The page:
February 17, 2013 |
Here, in alphabetical order, are 10 places I'd like to see in 2013. Several are cities, one is a state, three are entire nations, and all have interesting things happening in the weeks and months ahead. Will I get to them all? Probably not. But if I did, in alphabetical order, come December, I'd be able to swagger into some stylish Seoul watering hole, possibly limping slightly from a sled-dog mishap under the northern lights, but gamely standing rounds and spinning yarns of Ecuadorean trainspotting and what I learned from the reenactors at Gettysburg, Pa. Would you listen?
February 16, 2013 |
NORTH POLE, Alaska - In Krystal Francesco's neighborhood, known here as the "rectangle of death," the air pollution recently was so thick she could hardly see across the street. Wood stoves were cranking all over town - it was 40 below zero - and she had to take her daughter to the emergency room. "She's crying because she can't breathe, and I can just see her stomach rapidly going in and out. Sometimes, she's coughing to the point of throwing up," Francesco said of her 2½-year-old daughter, Kalli, who uses two different inhalers.
August 13, 2012 |
Lupe Velez was a dynamo whose talent popped off the screen. The Mexican-born beauty, who came to fame in Douglas Fairbanks' 1927 adventure, "The Gaucho," could do anything - comedy, musicals, drama. And she could hold her own with the biggest stars, including the classic comedy team of Stan Laurel and Oliver Hardy. In the 1934 musical comedy "Hollywood Party," Velez manages to steal a slapstick scene with the duo that involves breaking eggs. "The thing I really enjoy about Lupe Velez is the sheer joy she takes in performing - you don't often seen that," said film historian Richard Barrios, author of "A Song in the Dark: The Birth of the Musical Film.
CALIFORNIA | LOCAL
March 26, 2012 |
Mary Pickford and Douglas Fairbanks worked there. So did Charlie Chaplin, Marilyn Monroe, Elizabeth Taylor, Clark Gable, Marlon Brando and practically everyone else. Soon, though, wrecking crews will be at work at the storied West Hollywood movie lot at the corner of Santa Monica Boulevard and Formosa Avenue. Once known as the Warner Hollywood Studio, it's now called "The Lot. " Its new owner, CIM Group, intends to raze its aging wooden office buildings and sound-dubbing stages and replace them with glass-and-steel structures.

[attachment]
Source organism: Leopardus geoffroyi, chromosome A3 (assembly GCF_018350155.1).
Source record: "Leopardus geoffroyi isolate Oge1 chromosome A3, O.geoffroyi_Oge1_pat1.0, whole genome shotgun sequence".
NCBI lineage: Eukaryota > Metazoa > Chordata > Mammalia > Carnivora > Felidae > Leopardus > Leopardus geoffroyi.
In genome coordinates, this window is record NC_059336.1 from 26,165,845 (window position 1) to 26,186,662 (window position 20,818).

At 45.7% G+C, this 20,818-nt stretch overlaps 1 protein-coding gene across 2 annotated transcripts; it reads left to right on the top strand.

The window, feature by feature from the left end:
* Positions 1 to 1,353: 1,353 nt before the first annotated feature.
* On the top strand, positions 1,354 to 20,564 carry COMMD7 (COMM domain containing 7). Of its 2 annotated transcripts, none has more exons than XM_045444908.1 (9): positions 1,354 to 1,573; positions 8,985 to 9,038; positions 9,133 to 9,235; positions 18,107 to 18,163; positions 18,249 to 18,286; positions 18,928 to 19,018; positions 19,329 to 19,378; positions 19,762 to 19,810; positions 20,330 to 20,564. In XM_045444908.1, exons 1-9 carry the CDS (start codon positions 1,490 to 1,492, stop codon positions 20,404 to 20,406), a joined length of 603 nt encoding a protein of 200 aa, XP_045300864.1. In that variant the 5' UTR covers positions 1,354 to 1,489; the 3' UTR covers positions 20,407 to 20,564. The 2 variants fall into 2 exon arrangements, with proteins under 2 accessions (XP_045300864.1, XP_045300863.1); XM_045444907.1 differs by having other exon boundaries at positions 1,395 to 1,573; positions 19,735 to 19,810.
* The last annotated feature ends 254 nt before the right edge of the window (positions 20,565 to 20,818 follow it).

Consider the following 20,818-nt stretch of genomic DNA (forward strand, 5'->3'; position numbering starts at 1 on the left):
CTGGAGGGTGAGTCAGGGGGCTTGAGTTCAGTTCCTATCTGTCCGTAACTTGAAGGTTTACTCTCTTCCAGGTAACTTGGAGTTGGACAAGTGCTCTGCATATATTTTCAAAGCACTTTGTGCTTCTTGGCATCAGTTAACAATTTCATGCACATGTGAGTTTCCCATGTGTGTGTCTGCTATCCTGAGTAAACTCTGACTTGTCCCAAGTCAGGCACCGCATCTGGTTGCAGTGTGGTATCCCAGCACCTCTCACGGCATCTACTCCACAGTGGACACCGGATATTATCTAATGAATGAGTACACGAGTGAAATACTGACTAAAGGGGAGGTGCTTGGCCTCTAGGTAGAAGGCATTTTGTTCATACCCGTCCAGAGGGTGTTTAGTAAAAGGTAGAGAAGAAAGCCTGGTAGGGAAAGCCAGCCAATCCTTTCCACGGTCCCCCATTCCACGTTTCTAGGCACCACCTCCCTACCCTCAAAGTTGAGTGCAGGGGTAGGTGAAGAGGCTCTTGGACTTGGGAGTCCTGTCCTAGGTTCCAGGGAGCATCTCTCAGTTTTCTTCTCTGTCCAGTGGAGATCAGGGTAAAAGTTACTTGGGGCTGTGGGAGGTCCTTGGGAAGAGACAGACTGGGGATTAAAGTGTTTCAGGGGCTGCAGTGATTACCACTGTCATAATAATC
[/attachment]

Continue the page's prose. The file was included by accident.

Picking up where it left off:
CALIFORNIA | LOCAL
March 22, 2012 |
The office buildings of downtown Los Angeles shield the sun as Christopher Fairbanks whips his '97 BMW through traffic. He's spent the afternoon with his drama students and has no time to waste if he hopes to get to the Geffen Playhouse a half-hour before curtain. As he swings north onto the Hollywood Freeway, he starts working his lines, an opening monologue with a touch of Southern drawl. His character, a dentist, is on the phone to mother, soon having to explain why he's not working.
May 29, 2011 |
Never mind the more than slightly macabre fact that it's home to a hundreds of buried remains. Never mind that many of these graves host the bones of Tinseltown legends such as Rudolph Valentino, Douglas Fairbanks and Cecil B. DeMille, as well as musicians Art Pepper, Woody Herman and two members of the Ramones. And never mind that partying in the cemetery is a pastime usually relegated to teenage Goths and metal-heads. Hollywood Forever, the 62-acre, 113-year-old graveyard abutting the Paramount Pictures lot, has unexpectedly become one of L.A.'s most beloved entertainment venues.